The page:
No news is good news

Emily Nicol
Chris Scicluna

Overview:
Seemingly reassured by the absence of major news on the geopolitical front, and following yesterday’s gains on Wall Street (the S&P500 closed up just ¼% but the NASDAQ rose more than ½%), most major Asian stock indices rebounded today. With the yen also having reversed its appreciation made at the end of the last week (currently close to ¥108.3/$), the Topix opened higher and continued rising in the afternoon session to fully reverse yesterday’s loss, closing up 1.6% on the day. Korea’s KOSPI also erased yesterday’s loss with a rise of almost 1.0% while China’s CSI300 rose 0.75%.

In the bond markets, while some local headlines of Iranian sabre-rattling (suggestions of ‘thirteen retaliation scenarios’ and a ‘historic nightmare’ for the US) have given some support in the past half hour, USTs are still little changed from yesterday’s US close (10Y yields a little less than 1.80%). But JGBs played catch up with events yesterday, with yields opening higher and remaining thereabouts (2Y yields up about 3bps to -0.13%, with 10Y yields up about 1.5bps around -0.02%) despite some softer domestic Japanese economic data. European govvies have also opened a touch weaker ahead of this morning’s flash euro area inflation data, which are bound to report a jump at the end of last year. After last week’s significant downside surprise in the equivalent manufacturing survey, however, today’s principal data focus will be the US non-manufacturing ISM report, which are expected to report a pickup in December.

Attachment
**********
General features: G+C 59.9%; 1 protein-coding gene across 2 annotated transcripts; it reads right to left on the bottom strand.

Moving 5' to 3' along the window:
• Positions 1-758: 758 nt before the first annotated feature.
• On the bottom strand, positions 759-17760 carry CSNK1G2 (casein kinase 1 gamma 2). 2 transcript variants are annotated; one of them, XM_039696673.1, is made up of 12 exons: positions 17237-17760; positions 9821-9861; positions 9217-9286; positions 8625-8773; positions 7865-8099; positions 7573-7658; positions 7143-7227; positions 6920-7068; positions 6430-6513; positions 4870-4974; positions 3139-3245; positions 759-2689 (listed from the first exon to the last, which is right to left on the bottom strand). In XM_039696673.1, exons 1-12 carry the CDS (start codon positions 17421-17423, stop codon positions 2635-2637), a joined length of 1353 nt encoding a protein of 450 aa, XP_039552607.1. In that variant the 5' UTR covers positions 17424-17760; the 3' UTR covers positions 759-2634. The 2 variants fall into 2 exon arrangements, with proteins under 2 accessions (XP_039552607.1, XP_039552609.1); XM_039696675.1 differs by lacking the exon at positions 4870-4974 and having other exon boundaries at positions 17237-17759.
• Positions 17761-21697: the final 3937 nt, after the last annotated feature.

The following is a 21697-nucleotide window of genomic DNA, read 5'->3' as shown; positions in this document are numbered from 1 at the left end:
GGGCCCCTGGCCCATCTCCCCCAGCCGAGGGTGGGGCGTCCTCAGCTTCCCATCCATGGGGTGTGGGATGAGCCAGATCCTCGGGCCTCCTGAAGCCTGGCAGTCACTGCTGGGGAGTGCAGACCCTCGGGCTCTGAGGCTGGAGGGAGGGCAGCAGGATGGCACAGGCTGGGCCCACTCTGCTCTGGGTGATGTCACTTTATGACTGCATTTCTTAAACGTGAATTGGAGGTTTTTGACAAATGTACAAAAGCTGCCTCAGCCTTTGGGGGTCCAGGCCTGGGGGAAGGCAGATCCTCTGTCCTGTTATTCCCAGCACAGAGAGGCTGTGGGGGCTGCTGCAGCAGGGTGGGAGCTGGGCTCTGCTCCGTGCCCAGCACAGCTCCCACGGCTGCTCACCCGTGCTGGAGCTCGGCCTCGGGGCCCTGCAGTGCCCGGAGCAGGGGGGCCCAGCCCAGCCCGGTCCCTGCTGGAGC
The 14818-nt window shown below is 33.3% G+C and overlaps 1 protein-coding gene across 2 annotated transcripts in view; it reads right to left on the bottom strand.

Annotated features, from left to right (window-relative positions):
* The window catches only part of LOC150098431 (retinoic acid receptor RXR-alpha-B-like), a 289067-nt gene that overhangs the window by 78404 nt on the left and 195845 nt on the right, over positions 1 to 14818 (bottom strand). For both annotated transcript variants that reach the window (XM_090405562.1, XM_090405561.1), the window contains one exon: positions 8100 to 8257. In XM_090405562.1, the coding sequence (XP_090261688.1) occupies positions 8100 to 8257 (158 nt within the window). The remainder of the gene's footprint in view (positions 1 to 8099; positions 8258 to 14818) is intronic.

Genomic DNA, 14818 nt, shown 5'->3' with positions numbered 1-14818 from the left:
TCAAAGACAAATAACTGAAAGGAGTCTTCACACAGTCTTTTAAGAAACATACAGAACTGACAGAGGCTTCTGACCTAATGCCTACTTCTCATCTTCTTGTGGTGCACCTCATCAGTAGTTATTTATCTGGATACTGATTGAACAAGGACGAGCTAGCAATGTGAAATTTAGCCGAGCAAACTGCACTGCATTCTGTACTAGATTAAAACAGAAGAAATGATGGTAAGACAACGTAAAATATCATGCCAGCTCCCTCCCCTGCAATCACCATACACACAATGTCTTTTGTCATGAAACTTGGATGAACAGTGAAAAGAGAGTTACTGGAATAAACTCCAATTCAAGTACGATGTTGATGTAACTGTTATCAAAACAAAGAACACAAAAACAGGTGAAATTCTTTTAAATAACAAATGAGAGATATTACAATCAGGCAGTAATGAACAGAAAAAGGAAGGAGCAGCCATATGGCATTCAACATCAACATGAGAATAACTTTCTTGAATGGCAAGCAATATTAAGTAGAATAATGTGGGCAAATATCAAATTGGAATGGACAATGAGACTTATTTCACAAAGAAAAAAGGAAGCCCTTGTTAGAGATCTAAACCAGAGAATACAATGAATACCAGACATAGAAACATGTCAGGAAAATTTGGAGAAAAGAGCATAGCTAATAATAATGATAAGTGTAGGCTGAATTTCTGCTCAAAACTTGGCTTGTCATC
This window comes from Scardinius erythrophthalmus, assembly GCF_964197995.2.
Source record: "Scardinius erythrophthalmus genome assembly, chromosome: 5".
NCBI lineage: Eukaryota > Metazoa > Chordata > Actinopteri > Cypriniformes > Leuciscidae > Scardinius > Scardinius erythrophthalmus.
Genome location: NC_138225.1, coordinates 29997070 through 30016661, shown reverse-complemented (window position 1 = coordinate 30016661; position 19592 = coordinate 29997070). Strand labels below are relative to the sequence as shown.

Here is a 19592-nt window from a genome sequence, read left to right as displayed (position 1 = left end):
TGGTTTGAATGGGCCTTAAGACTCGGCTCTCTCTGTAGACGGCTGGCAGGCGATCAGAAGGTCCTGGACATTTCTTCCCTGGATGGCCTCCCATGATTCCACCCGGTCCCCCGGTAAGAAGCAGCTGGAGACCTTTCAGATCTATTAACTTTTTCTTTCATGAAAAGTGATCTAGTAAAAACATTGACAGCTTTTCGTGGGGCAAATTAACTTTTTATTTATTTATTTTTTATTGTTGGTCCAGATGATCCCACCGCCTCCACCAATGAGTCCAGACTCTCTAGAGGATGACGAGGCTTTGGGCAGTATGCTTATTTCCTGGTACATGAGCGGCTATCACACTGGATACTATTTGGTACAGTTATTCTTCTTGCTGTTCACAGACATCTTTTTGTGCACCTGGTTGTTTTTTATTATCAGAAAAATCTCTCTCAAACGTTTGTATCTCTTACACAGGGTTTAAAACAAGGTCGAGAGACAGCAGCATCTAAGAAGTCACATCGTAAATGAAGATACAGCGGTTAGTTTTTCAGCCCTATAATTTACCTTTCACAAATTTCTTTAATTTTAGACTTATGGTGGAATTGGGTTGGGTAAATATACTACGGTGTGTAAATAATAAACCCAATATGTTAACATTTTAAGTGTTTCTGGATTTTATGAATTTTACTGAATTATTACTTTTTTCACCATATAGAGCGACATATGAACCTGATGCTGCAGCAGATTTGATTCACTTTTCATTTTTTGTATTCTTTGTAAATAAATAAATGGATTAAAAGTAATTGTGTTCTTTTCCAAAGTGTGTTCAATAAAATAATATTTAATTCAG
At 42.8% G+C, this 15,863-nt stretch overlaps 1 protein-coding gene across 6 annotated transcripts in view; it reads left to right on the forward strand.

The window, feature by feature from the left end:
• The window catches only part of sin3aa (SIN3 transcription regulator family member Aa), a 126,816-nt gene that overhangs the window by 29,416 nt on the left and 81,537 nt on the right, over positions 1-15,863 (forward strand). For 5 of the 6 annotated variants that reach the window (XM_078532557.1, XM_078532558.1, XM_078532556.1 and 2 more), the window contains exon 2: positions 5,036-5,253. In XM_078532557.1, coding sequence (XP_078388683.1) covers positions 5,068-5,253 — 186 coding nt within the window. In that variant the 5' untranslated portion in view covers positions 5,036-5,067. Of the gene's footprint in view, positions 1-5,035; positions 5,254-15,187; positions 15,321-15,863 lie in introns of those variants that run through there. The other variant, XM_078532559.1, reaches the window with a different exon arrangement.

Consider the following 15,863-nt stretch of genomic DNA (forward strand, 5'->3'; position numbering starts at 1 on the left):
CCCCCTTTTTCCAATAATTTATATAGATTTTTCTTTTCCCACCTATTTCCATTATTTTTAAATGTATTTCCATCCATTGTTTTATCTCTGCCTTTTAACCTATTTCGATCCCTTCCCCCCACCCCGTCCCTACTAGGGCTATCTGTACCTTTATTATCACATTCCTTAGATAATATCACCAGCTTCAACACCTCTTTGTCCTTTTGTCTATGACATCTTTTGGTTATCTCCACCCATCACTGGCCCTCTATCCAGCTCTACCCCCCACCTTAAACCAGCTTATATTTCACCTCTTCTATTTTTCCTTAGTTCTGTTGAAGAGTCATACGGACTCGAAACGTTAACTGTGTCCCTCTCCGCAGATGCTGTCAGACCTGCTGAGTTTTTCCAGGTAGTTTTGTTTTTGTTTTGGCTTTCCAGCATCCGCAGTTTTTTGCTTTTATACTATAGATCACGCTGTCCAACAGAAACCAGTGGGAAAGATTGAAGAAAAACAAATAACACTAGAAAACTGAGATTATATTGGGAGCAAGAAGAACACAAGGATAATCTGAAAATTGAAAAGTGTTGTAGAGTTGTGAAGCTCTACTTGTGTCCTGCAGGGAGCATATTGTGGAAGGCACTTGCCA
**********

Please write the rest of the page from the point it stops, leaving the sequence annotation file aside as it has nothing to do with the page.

Japan:
Following yesterday’s downbeat manufacturing PMI survey, today’s final Japanese services PMIs for December provided for disappointing reading too. Indeed, contrasting with the modest increase reported in the flash estimate, the headline business activity index was downwardly revised by 1.2pts to 49.4, leaving it 0.9pt lower than November and the weakest reading for more than three years. And not least given the distortion to activity surrounding October’s consumption tax hike, this left the services PMI in Q4 almost 3pts lower than the Q3 average.